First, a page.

Monday, September 12, 2011
A week after Egypt's media minister declared that the government would take legal action against outlets that "endanger the stability and security" of the country, Egyptian security forces raided the offices of Al Jazeera in Cairo on Sunday. The raid has prompted allegations of a crackdown on the news media by the transitional military-led government. Al Jazeera Live Egypt is a spin off of the Qatar-based Al Jazeera network that was founded after the civilian uprising that led to the ouster of President Hosni Mubarak.
Monday, August 01, 2011
Days after the mysterious death of Libya's top rebel leader, opposition fighters staged an eight-hour gunfight with a group Qaddafi loyalists who were posing as another rebel brigade. Tensions within the rebels ranks suggest that there is not unity among the factions. These developments are are latest in a chaotic, confused, and violent situation.
Friday, May 20, 2011
Cairo bureau chief for The New York Times, David Kirkpatrick, gauges reaction from the Middle East to President Obama's speech. The American perception, according to Kirkpatrick is that the president has made some hard and explicit moves in the Middle East. However, the perception fromthe Arab world is quite different as there's a sentiment that the United States dithered on Egypt, waiting too long to call for Mubarak's ouster, and hasn't done anything effective on the Israeli-Palestinian conflict.
Tuesday, May 17, 2011
Following the ouster of Hosni Mubarak, Egyptians have been asking for accountability from Mubarak and his family. Suzanne Mubarak has reportedly agreed to give up $3 million in cash and a villa in a Cairo suburb. Under Egyptian law, by forfeiting the assets, she avoids an investigation into whether they were obtained illegally. There are rumors that Mubarak will apologize to his people; however, this seems unlikely, says David Kirkpatrick, Cairo bureau chief for The New York Times. What does this mean for Egypt's ousted leadership?
Monday, May 09, 2011
12 people died and hundreds were injured in sectarian clashes yesterday in Cairo. The violence was the result of longstanding tensions between Muslims and Coptic Christians in Egypt. Those tensions were softened in the immediate aftermath of the ouster of Hosni Mubarak in February. David Kirkpatrick, Foreign Correspondent for The New York Times, says the violence has slowly crept back into the lives of residents in Cairo.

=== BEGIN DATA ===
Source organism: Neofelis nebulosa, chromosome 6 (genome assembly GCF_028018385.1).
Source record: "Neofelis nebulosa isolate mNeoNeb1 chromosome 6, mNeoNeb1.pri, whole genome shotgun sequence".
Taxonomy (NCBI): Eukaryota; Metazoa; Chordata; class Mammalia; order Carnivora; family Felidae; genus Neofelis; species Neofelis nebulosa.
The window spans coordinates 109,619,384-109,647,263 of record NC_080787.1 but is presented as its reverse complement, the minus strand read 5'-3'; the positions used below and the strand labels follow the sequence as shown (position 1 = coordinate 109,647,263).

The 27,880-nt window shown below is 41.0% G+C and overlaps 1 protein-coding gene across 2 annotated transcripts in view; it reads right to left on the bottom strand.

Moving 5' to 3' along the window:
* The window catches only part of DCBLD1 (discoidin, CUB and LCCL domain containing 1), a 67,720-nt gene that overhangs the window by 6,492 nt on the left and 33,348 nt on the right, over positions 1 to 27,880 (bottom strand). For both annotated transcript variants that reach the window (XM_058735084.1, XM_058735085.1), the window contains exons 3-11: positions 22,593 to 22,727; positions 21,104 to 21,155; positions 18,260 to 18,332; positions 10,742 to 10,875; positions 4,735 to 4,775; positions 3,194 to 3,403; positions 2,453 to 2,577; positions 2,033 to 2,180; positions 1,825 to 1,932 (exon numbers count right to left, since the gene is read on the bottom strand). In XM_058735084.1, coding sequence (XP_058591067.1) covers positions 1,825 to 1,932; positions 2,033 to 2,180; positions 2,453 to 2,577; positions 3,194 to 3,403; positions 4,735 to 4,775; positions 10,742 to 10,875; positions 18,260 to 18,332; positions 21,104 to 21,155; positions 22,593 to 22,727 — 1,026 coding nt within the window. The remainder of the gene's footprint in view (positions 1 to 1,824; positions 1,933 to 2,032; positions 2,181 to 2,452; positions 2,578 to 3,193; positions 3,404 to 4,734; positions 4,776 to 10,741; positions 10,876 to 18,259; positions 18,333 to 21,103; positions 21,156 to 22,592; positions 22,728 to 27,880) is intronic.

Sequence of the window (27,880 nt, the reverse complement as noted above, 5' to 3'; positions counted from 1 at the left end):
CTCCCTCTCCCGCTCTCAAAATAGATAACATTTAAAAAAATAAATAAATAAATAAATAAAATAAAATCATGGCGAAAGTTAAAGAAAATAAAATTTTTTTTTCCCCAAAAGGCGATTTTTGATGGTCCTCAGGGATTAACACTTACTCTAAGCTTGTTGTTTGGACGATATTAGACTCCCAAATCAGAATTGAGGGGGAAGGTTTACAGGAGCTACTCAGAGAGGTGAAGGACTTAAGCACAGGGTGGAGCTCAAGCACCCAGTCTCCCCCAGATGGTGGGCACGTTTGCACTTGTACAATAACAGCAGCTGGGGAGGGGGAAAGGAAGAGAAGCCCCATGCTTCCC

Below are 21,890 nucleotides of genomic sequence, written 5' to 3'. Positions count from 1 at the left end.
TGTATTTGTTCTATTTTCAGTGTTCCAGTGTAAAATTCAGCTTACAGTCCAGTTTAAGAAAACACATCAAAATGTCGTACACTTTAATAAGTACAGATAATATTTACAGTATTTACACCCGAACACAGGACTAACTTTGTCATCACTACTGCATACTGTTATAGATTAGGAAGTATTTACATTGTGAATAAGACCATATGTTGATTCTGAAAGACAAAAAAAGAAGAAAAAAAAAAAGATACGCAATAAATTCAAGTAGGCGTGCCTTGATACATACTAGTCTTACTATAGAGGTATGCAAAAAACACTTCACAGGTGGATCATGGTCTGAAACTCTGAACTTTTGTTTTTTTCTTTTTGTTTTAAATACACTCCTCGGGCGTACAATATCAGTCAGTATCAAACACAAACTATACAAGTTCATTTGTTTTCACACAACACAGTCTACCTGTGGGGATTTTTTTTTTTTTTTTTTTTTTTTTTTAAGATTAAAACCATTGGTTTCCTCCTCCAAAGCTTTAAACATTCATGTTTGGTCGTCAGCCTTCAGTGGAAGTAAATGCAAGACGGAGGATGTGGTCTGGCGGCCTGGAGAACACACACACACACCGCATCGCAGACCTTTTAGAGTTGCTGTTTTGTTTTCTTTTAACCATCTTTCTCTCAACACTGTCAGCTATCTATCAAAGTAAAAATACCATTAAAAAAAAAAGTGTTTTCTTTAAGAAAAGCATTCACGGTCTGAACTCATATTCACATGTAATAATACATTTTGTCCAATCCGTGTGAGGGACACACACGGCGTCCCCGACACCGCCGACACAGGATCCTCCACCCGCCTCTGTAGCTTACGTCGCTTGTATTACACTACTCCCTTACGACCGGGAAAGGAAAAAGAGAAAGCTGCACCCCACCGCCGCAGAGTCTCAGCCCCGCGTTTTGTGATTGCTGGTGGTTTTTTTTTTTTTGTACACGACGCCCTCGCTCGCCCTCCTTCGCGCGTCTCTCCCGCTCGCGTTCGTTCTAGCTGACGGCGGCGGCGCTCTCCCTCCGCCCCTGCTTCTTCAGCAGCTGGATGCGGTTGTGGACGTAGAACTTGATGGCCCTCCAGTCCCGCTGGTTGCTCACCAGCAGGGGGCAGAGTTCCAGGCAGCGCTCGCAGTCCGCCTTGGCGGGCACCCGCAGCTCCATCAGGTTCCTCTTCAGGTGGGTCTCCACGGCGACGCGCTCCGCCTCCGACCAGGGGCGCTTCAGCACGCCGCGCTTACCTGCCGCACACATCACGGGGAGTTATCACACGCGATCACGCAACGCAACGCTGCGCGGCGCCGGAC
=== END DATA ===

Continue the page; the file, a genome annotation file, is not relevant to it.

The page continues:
Tuesday, May 03, 2011
Gideon Rose, editor of Foreign Affairs Magazine, discusses reaction from around the world to the death of Osama bin Laden. Plus: New York Times correspondent David Kirkpatrick reports on the reaction in the Middle East region.
Friday, April 01, 2011
The New York Times' David Kirkpatrick is in Tripoli. He reports on the latest following several high profile defections by Libya's officials.
Thursday, March 31, 2011
The New York Times correspondent, David Kirkpatrick is in Tripoli where government officials have continued to maintain that Col. Gadhafi and his family will stay in the country to the end. This comes as Libya's foreign minister, Moussa Koussa defected to the U.K. He was known as the "envoy of death," says David Kirkpatrick as he was accused of killing Libyan defectors abroad. He has also been charged with being responsible for the Lockerbie bombing. Susan Cohen is the mother of Theodora Cohen who was aboard Pan Am's flight 103. She also co-authored "Pan Am 103: The Bombing, the Betrayals, and a Bereaved Family's Search for Justice." She responds to the news that Moussa Koussa has left Libya.
Monday, March 28, 2011
When a Libyan woman burst into the Tripoli hotel where foreign journalists convened, her story of rape at the hands of Gadhafi's militia men was heard around the world. Correspondent for The New York Times David Kirkpatrick was there. Her story is that she was abducted and tortured, but government officials are saying that she’s a prostitute with a long criminal record. She was beaten and dragged away by security officials. David Kirkpatrick says that Libyan officials had said that reporters would be able to talk to her again, but that this is unlikely.